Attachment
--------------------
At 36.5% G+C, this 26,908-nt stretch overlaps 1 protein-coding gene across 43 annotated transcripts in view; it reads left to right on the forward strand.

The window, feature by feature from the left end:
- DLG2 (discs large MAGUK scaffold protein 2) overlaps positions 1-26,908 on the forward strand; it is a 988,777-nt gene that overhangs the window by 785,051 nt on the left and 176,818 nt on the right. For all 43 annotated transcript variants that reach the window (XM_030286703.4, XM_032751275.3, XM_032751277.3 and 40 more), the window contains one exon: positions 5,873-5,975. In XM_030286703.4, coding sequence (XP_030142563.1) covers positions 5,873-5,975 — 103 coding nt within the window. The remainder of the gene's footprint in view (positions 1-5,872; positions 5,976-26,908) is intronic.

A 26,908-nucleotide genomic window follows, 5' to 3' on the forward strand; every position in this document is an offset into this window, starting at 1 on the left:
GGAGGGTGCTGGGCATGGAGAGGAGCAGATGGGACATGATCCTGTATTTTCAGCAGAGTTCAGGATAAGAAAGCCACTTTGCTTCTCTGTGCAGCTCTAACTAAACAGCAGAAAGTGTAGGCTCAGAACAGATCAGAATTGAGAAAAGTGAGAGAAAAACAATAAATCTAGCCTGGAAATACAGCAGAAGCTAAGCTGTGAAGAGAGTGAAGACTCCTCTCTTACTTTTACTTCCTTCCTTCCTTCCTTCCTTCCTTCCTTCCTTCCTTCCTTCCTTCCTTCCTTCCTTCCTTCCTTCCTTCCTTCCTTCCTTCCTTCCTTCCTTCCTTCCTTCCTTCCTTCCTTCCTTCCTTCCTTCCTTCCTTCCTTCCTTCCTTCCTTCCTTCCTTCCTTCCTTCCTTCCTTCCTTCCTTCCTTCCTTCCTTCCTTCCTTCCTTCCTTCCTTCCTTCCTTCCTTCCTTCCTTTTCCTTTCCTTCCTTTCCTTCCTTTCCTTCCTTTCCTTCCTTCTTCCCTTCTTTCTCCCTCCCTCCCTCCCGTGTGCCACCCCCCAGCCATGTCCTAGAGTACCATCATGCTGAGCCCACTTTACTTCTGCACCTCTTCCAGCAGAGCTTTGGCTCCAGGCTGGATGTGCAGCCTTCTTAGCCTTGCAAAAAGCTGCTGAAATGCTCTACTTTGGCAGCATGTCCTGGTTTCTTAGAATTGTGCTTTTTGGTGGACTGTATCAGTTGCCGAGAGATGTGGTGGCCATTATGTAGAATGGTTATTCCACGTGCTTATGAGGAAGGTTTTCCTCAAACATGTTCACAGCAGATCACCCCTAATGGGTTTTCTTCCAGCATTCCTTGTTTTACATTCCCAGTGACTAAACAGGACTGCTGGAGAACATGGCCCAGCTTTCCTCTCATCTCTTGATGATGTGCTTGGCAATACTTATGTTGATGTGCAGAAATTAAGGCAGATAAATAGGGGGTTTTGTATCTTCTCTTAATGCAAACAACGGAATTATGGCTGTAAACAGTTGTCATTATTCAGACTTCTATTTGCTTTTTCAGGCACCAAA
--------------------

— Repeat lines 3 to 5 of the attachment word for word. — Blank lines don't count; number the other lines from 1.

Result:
- DLG2 (discs large MAGUK scaffold protein 2) overlaps positions 1-26,908 on the forward strand; it is a 988,777-nt gene that overhangs the window by 785,051 nt on the left and 176,818 nt on the right. For all 43 annotated transcript variants that reach the window (XM_030286703.4, XM_032751275.3, XM_032751277.3 and 40 more), the window contains one exon: positions 5,873-5,975. In XM_030286703.4, coding sequence (XP_030142563.1) covers positions 5,873-5,975 — 103 coding nt within the window. The remainder of the gene's footprint in view (positions 1-5,872; positions 5,976-26,908) is intronic.

A 26,908-nucleotide genomic window follows, 5' to 3' on the forward strand; every position in this document is an offset into this window, starting at 1 on the left:
GGAGGGTGCTGGGCATGGAGAGGAGCAGATGGGACATGATCCTGTATTTTCAGCAGAGTTCAGGATAAGAAAGCCACTTTGCTTCTCTGTGCAGCTCTAACTAAACAGCAGAAAGTGTAGGCTCAGAACAGATCAGAATTGAGAAAAGTGAGAGAAAAACAATAAATCTAGCCTGGAAATACAGCAGAAGCTAAGCTGTGAAGAGAGTGAAGACTCCTCTCTTACTTTTACTTCCTTCCTTCCTTCCTTCCTTCCTTCCTTCCTTCCTTCCTTCCTTCCTTCCTTCCTTCCTTCCTTCCTTCCTTCCTTCCTTCCTTCCTTCCTTCCTTCCTTCCTTCCTTCCTTCCTTCCTTCCTTCCTTCCTTCCTTCCTTCCTTCCTTCCTTCCTTCCTTCCTTCCTTCCTTCCTTCCTTCCTTCCTTCCTTCCTTCCTTCCTTCCTTCCTTCCTTCCTTCCTTCCTTCCTTTTCCTTTCCTTCCTTTCCTTCCTTTCCTTCCTTTCCTTCCTTCTTCCCTTCTTTCTCCCTCCCTCCCTCCCGTGTGCCACCCCCCAGCCATGTCCTAGAGTACCATCATGCTGAGCCCACTTTACTTCTGCACCTCTTCCAGCAGAGCTTTGGCTCCAGGCTGGATGTGCAGCCTTCTTAGCCTTGCAAAAAGCTGCTGAAATGCTCTACTTTGGCAGCATGTCCTGGTTTCTTAGAATTGTGCTTTTTGGTGGACTGTATCAGTTGCCGAGAGATGTGGTGGCCATTATGTAGAATGGTTATTCCACGTGCTTATGAGGAAGGTTTTCCTCAAACATGTTCACAGCAGATCACCCCTAATGGGTTTTCTTCCAGCATTCCTTGTTTTACATTCCCAGTGACTAAACAGGACTGCTGGAGAACATGGCCCAGCTTTCCTCTCATCTCTTGATGATGTGCTTGGCAATACTTATGTTGATGTGCAGAAATTAAGGCAGATAAATAGGGGGTTTTGTATCTTCTCTTAATGCAAACAACGGAATTATGGCTGTAAACAGTTGTCATTATTCAGACTTCTATTTGCTTTTTCAGGCACCAAA